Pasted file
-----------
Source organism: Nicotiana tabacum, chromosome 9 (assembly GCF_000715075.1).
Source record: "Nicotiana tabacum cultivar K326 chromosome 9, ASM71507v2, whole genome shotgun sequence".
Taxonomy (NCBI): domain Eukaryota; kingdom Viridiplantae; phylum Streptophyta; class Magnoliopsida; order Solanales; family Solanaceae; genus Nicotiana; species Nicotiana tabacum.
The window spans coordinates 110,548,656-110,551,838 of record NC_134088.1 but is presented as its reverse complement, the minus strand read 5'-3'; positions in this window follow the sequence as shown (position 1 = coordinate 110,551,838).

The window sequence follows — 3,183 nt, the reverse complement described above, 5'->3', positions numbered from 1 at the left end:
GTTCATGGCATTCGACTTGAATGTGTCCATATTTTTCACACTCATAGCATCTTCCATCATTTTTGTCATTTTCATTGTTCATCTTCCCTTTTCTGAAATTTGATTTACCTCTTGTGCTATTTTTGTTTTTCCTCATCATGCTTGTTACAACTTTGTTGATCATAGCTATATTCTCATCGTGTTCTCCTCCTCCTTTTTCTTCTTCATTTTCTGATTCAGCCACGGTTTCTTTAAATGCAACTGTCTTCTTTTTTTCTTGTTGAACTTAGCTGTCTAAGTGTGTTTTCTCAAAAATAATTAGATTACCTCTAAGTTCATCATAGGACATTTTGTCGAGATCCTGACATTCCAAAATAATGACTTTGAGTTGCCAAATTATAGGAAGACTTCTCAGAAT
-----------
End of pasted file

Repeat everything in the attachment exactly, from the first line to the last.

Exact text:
Source organism: Nicotiana tabacum, chromosome 9 (assembly GCF_000715075.1).
Source record: "Nicotiana tabacum cultivar K326 chromosome 9, ASM71507v2, whole genome shotgun sequence".
Taxonomy (NCBI): domain Eukaryota; kingdom Viridiplantae; phylum Streptophyta; class Magnoliopsida; order Solanales; family Solanaceae; genus Nicotiana; species Nicotiana tabacum.
The window spans coordinates 110,548,656-110,551,838 of record NC_134088.1 but is presented as its reverse complement, the minus strand read 5'-3'; positions in this window follow the sequence as shown (position 1 = coordinate 110,551,838).

The window sequence follows — 3,183 nt, the reverse complement described above, 5'->3', positions numbered from 1 at the left end:
GTTCATGGCATTCGACTTGAATGTGTCCATATTTTTCACACTCATAGCATCTTCCATCATTTTTGTCATTTTCATTGTTCATCTTCCCTTTTCTGAAATTTGATTTACCTCTTGTGCTATTTTTGTTTTTCCTCATCATGCTTGTTACAACTTTGTTGATCATAGCTATATTCTCATCGTGTTCTCCTCCTCCTTTTTCTTCTTCATTTTCTGATTCAGCCACGGTTTCTTTAAATGCAACTGTCTTCTTTTTTTCTTGTTGAACTTAGCTGTCTAAGTGTGTTTTCTCAAAAATAATTAGATTACCTCTAAGTTCATCATAGGACATTTTGTCGAGATCCTGACATTCCAAAATAATGACTTTGAGTTGCCAAATTATAGGAAGACTTCTCAGAAT